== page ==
At a junk market this morning I spotted that most elusive of dresses… an original version of an old pattern! I knew it immediately as Simplicity 6218 which I made up in post-it note yellow a while back. Too cool. Modern Twist made a similar discovery in London recently… it’s nifty finding a connection through the decades with a mystery seamstress! I felt like I’d run into an old friend.

In other news, I made up New Look 6000 in the past week from a beautiful cranberry red wool crepe. It’s funny that most of the renditions of this that I’ve seen online have been red, just like the envelope picture. I thought it would be a complete pain to lengthen with all the tricksy side darts but it turns out they didn’t need to be moved. I just lengthened the skirt, brought it in a bit at the upper back, and cut the back skirt seam with a slight fishtail so I can ride my bike without fear of splitting a seam (guess who learned the hard way.) Oh, and I lined it too for warmth and opacity using the simple darted front piece that’s included in the pattern (thank you, New Look!)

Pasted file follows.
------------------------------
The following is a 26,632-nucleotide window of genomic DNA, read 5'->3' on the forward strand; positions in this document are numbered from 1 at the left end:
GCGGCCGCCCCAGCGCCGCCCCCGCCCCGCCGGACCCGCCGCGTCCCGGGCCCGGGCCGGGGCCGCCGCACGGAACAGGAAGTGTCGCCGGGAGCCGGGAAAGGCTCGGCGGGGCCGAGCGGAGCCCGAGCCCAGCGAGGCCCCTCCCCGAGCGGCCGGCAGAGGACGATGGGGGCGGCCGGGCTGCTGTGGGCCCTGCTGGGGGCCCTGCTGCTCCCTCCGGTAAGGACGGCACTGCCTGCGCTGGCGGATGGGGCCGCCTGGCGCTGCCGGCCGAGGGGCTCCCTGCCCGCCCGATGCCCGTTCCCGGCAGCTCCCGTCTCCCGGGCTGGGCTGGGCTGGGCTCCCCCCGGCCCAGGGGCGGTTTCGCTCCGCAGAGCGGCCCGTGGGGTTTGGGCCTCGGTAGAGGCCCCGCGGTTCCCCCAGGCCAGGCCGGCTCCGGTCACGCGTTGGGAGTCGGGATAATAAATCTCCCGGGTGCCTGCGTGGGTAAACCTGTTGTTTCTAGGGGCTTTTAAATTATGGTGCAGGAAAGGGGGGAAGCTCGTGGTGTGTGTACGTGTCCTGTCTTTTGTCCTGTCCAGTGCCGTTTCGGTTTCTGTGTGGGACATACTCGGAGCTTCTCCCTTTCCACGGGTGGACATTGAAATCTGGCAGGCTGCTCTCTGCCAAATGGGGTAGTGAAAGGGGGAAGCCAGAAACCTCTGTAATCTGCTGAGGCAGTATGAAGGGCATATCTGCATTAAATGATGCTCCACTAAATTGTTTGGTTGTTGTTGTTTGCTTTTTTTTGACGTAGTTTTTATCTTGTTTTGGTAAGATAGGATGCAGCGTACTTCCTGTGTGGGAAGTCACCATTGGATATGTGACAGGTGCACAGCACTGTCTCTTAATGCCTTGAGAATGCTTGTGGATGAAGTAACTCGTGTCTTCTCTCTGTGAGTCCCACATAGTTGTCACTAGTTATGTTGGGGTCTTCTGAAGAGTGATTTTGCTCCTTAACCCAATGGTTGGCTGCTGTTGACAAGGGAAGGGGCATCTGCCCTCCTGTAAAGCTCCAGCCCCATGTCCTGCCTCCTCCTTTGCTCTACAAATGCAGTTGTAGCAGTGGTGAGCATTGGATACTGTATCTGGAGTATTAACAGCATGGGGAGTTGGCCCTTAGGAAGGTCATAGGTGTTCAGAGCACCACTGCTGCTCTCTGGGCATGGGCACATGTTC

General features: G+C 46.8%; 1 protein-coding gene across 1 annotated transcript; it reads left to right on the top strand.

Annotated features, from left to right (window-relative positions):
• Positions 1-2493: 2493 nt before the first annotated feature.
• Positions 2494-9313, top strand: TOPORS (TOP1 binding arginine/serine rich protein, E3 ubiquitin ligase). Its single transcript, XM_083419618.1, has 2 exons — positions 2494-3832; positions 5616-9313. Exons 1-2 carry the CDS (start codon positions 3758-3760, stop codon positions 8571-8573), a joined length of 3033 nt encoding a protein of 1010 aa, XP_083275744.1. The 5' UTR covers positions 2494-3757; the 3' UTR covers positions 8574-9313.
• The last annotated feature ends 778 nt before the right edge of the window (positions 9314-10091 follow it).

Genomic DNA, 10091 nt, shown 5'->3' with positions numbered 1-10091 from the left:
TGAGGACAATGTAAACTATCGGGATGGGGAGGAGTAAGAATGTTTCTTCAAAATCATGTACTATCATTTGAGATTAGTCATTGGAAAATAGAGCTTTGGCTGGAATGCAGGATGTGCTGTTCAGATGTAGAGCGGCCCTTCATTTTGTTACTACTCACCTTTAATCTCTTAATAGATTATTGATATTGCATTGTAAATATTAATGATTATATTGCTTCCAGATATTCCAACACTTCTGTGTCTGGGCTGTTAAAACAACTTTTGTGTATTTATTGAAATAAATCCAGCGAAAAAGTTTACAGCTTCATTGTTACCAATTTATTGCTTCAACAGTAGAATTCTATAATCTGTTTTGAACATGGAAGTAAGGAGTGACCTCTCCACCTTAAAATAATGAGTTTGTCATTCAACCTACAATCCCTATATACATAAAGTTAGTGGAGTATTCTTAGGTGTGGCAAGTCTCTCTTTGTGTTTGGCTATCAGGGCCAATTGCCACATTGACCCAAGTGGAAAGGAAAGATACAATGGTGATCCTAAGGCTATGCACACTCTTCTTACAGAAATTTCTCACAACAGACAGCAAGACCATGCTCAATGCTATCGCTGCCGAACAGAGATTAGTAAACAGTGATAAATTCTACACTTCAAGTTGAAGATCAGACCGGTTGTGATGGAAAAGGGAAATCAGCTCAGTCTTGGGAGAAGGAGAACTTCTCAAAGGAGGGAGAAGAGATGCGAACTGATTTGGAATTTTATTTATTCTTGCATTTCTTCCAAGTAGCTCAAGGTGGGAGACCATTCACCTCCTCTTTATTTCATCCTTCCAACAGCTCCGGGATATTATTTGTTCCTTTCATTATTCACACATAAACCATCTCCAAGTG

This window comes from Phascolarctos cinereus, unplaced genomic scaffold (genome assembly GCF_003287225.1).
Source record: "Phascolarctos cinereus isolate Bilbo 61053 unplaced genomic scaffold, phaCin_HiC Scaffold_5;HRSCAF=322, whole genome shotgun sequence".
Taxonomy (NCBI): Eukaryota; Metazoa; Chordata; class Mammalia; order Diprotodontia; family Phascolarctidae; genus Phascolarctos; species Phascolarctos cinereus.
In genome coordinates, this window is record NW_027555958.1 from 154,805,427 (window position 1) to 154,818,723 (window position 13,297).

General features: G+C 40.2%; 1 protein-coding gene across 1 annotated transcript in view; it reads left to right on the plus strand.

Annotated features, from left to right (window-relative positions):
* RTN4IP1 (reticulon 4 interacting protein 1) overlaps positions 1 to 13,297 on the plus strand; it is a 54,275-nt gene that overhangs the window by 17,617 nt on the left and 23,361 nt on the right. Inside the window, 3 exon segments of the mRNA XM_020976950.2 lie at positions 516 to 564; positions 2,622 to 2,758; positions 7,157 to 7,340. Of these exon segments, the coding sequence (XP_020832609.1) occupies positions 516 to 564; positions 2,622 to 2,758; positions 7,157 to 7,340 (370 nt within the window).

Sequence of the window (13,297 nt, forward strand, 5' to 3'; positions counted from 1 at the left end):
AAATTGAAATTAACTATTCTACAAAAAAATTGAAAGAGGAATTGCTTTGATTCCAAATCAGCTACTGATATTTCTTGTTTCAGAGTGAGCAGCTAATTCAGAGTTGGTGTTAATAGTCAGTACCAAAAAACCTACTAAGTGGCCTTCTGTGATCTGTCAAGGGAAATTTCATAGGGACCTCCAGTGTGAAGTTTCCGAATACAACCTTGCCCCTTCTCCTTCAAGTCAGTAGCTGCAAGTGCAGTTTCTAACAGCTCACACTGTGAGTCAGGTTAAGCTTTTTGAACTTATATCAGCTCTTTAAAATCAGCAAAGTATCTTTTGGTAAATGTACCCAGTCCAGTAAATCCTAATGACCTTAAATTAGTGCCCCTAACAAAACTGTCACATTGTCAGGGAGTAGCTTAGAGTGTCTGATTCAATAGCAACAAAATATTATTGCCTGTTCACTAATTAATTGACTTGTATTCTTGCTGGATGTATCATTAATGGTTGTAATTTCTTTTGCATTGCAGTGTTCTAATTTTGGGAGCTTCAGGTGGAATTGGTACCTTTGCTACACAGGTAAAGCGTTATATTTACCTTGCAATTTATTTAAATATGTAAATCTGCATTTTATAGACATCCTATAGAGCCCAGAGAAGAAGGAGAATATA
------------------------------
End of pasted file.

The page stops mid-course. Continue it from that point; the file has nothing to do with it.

Oh, another key thing: I sewed the left collar on backwards. It’s traditional for me to charge ahead without double-checking so who am I to buck tradition?

A shot of the kicky little cuffs that better shows the beautiful colour of the fabric…

Jersey shirtdress

The ingredients: Vogue 8613 and a bunch of poly-blend 70s jersey picked up for a song in a westside op-shop.

The results:

Not too bad. I was aiming to test the pattern and perhaps wear the muslin. I reckon this is wearable.

I made the bodice and found it to be waaaaaaay too short. Thusly the waist band insert. Worked OK but next time I’ll remember to cut it longer.

I picked this pattern because of its cute little darts:

I also picked it because the illustration showed no gathering at the sleeve cap. LIARS. There’s so much bloody ease in the sleeve, check this out:

Damn you, Vogue. Why don’t you just draft a sleeve that fits?

Check out the awesome 80s buttons with wacky triangular holes, bought for me by my ma:

This one’s been on the to-finish pile for a couple of weeks so it’s grand to have it done. Also completed today was a quick modification of an 80s skirt in my favourite shade of mustard that I picked up at an op shop this morning.  I took it up a LOT (must have been ankle-length… ew.) and replaced the ugly metal buttons with square yellow ones: